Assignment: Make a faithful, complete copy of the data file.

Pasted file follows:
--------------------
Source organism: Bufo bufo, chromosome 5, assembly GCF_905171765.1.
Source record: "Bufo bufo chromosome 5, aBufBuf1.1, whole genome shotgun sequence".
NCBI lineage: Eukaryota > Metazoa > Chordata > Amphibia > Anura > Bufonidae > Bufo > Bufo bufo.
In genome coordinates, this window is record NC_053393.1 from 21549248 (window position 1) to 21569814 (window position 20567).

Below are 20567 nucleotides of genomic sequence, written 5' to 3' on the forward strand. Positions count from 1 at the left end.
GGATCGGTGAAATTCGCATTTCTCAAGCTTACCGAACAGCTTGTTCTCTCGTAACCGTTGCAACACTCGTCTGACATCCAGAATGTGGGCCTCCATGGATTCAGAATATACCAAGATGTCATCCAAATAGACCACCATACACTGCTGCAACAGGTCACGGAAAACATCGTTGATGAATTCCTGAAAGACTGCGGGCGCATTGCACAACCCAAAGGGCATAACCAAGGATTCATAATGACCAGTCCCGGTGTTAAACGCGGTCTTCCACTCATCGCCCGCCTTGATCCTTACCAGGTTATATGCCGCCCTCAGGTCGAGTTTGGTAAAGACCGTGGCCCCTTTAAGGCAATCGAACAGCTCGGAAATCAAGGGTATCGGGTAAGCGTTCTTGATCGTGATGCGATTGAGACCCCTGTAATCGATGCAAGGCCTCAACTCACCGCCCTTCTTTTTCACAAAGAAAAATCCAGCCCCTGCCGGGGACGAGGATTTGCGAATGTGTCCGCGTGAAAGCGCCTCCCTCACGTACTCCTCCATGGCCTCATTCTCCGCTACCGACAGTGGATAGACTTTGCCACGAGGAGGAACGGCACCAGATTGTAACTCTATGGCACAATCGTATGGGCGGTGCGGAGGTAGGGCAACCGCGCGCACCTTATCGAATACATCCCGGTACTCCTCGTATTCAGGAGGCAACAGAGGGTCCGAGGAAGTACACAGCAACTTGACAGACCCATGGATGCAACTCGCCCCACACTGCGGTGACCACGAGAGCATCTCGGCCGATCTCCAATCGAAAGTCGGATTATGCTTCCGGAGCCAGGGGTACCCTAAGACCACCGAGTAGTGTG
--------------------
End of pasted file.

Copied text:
Source organism: Bufo bufo, chromosome 5, assembly GCF_905171765.1.
Source record: "Bufo bufo chromosome 5, aBufBuf1.1, whole genome shotgun sequence".
NCBI lineage: Eukaryota > Metazoa > Chordata > Amphibia > Anura > Bufonidae > Bufo > Bufo bufo.
In genome coordinates, this window is record NC_053393.1 from 21549248 (window position 1) to 21569814 (window position 20567).

Below are 20567 nucleotides of genomic sequence, written 5' to 3' on the forward strand. Positions count from 1 at the left end.
GGATCGGTGAAATTCGCATTTCTCAAGCTTACCGAACAGCTTGTTCTCTCGTAACCGTTGCAACACTCGTCTGACATCCAGAATGTGGGCCTCCATGGATTCAGAATATACCAAGATGTCATCCAAATAGACCACCATACACTGCTGCAACAGGTCACGGAAAACATCGTTGATGAATTCCTGAAAGACTGCGGGCGCATTGCACAACCCAAAGGGCATAACCAAGGATTCATAATGACCAGTCCCGGTGTTAAACGCGGTCTTCCACTCATCGCCCGCCTTGATCCTTACCAGGTTATATGCCGCCCTCAGGTCGAGTTTGGTAAAGACCGTGGCCCCTTTAAGGCAATCGAACAGCTCGGAAATCAAGGGTATCGGGTAAGCGTTCTTGATCGTGATGCGATTGAGACCCCTGTAATCGATGCAAGGCCTCAACTCACCGCCCTTCTTTTTCACAAAGAAAAATCCAGCCCCTGCCGGGGACGAGGATTTGCGAATGTGTCCGCGTGAAAGCGCCTCCCTCACGTACTCCTCCATGGCCTCATTCTCCGCTACCGACAGTGGATAGACTTTGCCACGAGGAGGAACGGCACCAGATTGTAACTCTATGGCACAATCGTATGGGCGGTGCGGAGGTAGGGCAACCGCGCGCACCTTATCGAATACATCCCGGTACTCCTCGTATTCAGGAGGCAACAGAGGGTCCGAGGAAGTACACAGCAACTTGACAGACCCATGGATGCAACTCGCCCCACACTGCGGTGACCACGAGAGCATCTCGGCCGATCTCCAATCGAAAGTCGGATTATGCTTCCGGAGCCAGGGGTACCCTAAGACCACCGAGTAGTGTG